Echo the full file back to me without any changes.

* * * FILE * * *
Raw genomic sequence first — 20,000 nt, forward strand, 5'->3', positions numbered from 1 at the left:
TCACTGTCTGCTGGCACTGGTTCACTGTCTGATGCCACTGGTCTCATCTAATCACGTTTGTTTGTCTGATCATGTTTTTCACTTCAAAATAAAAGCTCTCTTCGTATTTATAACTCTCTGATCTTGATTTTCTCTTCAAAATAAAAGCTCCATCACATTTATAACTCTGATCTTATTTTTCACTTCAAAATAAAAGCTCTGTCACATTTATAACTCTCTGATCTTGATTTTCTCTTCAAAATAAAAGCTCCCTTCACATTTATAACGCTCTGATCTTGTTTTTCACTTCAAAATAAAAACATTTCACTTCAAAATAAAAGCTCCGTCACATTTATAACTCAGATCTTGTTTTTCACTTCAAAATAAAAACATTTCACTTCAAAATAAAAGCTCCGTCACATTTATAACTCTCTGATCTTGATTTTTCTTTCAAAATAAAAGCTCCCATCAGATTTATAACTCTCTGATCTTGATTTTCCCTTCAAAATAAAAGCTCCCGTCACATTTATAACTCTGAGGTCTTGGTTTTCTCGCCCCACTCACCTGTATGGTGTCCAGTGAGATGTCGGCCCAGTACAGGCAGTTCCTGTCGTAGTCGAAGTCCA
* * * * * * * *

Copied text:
Raw genomic sequence first — 20,000 nt, forward strand, 5'->3', positions numbered from 1 at the left:
TCACTGTCTGCTGGCACTGGTTCACTGTCTGATGCCACTGGTCTCATCTAATCACGTTTGTTTGTCTGATCATGTTTTTCACTTCAAAATAAAAGCTCTCTTCGTATTTATAACTCTCTGATCTTGATTTTCTCTTCAAAATAAAAGCTCCATCACATTTATAACTCTGATCTTATTTTTCACTTCAAAATAAAAGCTCTGTCACATTTATAACTCTCTGATCTTGATTTTCTCTTCAAAATAAAAGCTCCCTTCACATTTATAACGCTCTGATCTTGTTTTTCACTTCAAAATAAAAACATTTCACTTCAAAATAAAAGCTCCGTCACATTTATAACTCAGATCTTGTTTTTCACTTCAAAATAAAAACATTTCACTTCAAAATAAAAGCTCCGTCACATTTATAACTCTCTGATCTTGATTTTTCTTTCAAAATAAAAGCTCCCATCAGATTTATAACTCTCTGATCTTGATTTTCCCTTCAAAATAAAAGCTCCCGTCACATTTATAACTCTGAGGTCTTGGTTTTCTCGCCCCACTCACCTGTATGGTGTCCAGTGAGATGTCGGCCCAGTACAGGCAGTTCCTGTCGTAGTCGAAGTCCA